Can an Israeli documaker in search of the hinted-at half siblings conceived by his father in post-WWII Netherlands solve the mystery of these "Souvenirs" without jeopardizing a new-found, hard-earned closeness with dad?
Can an Israeli documaker in search of the hinted-at half siblings conceived by his father in post-WWII Netherlands solve the mystery of these “Souvenirs” without jeopardizing a new-found, hard-earned closeness with dad? Helmer Shahar Cohen can and does, in a mischievous, involving memoir that will ride the momentum of prominent San Francisco and SilverDocs trophies to additional fest action, tube sales, ancillary life and, down the road, strong dramatic remake possibilities.
Apparently between professional engagements, the dreadlocked documaker ponders a film based on 82-year-old Yemeni father Sleiman’s wartime service with the British-backed Jewish Brigade in Italy. Half-heartedly dragged along to the unit’s reunion in Israel, Shahar is stunned when dad cheerfully admits to most probably having left behind “souvenirs” — children — with two different Dutch women as the men regrouped in Holland following the hostilities. Helpfully, he even remembers their names, and the towns of probable conception.
Under the pretext of retracing Sleiman’s steps as a Brigade driver, Shahar takes his father to Italy to consult with historians, and director and dad set out on a car trip to Holland that bonds them closer than they’ve ever been.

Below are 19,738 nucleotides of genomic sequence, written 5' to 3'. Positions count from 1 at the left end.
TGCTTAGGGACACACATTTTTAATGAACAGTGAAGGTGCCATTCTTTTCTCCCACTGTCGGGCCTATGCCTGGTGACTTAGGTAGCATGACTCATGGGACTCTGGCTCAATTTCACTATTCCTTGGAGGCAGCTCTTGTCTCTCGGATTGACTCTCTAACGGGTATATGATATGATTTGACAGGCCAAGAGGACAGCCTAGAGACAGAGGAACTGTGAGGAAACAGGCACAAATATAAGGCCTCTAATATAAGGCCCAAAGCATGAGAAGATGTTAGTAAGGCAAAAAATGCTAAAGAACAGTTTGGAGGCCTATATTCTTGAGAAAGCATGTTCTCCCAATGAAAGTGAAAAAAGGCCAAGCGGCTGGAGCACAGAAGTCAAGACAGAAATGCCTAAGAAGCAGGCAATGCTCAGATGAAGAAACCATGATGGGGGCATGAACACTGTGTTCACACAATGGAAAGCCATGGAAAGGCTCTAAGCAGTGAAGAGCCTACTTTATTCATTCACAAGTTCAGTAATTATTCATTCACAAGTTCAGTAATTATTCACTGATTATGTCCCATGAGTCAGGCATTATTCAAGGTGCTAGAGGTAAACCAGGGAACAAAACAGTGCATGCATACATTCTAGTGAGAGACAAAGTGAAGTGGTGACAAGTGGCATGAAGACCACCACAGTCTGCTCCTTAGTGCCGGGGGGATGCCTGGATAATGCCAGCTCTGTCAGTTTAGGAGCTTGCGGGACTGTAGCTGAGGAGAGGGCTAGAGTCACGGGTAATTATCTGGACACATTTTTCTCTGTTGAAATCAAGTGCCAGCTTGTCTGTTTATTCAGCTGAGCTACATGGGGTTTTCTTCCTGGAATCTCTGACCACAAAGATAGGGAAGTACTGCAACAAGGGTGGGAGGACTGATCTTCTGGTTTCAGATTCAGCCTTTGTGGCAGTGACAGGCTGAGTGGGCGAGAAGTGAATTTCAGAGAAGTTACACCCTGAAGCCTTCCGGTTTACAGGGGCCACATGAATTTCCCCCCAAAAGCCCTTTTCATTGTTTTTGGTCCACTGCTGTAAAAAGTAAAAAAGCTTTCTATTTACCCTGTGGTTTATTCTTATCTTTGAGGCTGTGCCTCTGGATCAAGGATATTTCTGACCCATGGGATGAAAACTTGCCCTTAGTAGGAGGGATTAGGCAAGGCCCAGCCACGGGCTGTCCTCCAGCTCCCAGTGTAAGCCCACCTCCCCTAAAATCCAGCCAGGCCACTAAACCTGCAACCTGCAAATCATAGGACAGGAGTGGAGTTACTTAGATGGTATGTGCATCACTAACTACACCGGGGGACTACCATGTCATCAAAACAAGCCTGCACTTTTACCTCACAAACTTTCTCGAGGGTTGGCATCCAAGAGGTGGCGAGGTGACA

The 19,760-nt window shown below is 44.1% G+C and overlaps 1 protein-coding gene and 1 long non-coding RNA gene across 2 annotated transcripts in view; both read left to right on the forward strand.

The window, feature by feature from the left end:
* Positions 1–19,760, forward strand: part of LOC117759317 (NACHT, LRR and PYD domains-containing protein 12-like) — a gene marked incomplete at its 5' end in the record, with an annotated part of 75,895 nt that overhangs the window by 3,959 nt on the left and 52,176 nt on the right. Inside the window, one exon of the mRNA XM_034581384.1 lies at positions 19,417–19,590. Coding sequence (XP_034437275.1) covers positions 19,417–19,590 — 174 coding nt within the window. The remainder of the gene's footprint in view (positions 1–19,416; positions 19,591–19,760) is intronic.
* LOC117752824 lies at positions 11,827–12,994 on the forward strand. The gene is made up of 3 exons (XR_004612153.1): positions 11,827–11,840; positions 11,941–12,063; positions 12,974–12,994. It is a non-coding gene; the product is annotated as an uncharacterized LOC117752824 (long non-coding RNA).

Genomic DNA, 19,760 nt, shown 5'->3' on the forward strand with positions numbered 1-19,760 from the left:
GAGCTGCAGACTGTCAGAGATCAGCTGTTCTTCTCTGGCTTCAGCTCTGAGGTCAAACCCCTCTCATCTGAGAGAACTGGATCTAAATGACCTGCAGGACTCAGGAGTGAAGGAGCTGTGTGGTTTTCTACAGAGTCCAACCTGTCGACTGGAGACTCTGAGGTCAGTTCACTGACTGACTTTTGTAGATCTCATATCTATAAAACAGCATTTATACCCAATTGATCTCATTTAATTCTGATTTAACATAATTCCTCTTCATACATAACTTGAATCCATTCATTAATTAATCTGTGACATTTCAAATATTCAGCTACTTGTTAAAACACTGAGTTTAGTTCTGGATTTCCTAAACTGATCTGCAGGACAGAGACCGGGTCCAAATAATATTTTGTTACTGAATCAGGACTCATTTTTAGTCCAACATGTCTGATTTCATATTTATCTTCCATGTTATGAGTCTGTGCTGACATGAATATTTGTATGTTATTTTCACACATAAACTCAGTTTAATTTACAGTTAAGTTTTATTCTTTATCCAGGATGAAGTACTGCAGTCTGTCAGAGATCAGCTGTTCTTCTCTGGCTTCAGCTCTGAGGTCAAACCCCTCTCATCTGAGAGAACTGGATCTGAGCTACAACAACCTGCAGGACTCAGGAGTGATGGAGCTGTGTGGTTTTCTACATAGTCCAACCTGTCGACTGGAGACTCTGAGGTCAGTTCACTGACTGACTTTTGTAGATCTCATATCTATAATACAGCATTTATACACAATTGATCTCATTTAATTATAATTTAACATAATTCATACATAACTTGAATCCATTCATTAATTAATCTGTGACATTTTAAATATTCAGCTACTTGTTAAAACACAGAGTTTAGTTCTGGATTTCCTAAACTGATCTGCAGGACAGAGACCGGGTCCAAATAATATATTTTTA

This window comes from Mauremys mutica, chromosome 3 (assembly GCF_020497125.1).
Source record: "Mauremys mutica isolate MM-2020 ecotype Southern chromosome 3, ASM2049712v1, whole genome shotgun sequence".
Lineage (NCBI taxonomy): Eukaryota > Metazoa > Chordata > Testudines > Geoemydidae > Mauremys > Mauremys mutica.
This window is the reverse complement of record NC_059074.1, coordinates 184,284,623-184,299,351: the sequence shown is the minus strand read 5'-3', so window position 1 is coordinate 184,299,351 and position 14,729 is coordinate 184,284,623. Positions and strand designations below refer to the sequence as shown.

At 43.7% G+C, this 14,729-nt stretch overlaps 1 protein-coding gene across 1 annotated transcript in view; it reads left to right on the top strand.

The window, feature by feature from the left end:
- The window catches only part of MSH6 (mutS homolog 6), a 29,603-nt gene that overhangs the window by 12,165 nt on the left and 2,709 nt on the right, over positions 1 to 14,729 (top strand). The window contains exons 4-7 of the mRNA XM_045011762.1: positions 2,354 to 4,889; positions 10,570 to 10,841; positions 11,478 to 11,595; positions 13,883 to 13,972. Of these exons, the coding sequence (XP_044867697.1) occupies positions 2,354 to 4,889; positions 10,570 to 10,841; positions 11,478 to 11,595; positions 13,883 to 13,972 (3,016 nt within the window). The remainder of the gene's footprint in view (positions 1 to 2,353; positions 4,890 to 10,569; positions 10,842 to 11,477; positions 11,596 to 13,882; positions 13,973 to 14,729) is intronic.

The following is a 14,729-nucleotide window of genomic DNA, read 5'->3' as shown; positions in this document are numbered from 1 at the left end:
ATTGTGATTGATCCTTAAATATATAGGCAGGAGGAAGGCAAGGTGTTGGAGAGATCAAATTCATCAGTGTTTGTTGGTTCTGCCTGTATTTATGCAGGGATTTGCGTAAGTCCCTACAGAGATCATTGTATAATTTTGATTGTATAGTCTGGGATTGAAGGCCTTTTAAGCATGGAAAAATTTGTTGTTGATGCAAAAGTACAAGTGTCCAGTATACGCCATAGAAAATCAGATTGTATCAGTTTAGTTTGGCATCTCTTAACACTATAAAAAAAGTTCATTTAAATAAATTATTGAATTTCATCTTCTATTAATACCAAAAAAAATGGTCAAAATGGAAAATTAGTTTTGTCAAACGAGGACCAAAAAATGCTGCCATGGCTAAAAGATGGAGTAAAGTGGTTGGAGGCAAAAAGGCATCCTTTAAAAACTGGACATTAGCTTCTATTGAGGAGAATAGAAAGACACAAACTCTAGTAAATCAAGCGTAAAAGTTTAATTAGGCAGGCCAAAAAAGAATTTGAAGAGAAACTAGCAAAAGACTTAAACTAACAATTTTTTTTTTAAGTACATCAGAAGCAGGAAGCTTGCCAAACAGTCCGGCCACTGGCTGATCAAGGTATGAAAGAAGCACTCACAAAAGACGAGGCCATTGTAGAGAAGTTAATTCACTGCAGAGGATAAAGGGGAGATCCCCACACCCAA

Unbeknown to his father, Shahar has retained a Dutch private investigator in a frantic search for dad’s postwar dalliances. Surprise denouement is an unabashed delight, underscored by Sleiman’s initial reaction to it: “You don’t say,” he says.
Blessed with a relentlessly cheerful subject whose reluctance to reveal private information is consistently overridden by his infectious enthusiasm for the trip and a strong sentimental streak lurking just below the surface, Cohen fils makes the most of the time spent with the engaging Cohen pere. Pic’s emotional spine is their teasing, irreverent banter while barreling down the road, and these sequences suggest what form a dramatic reimagining of the story might take, in the right hands.
Tomer Shani’s nimble lensing is matched by a hummable spin on military marches by composer Shai Bachar.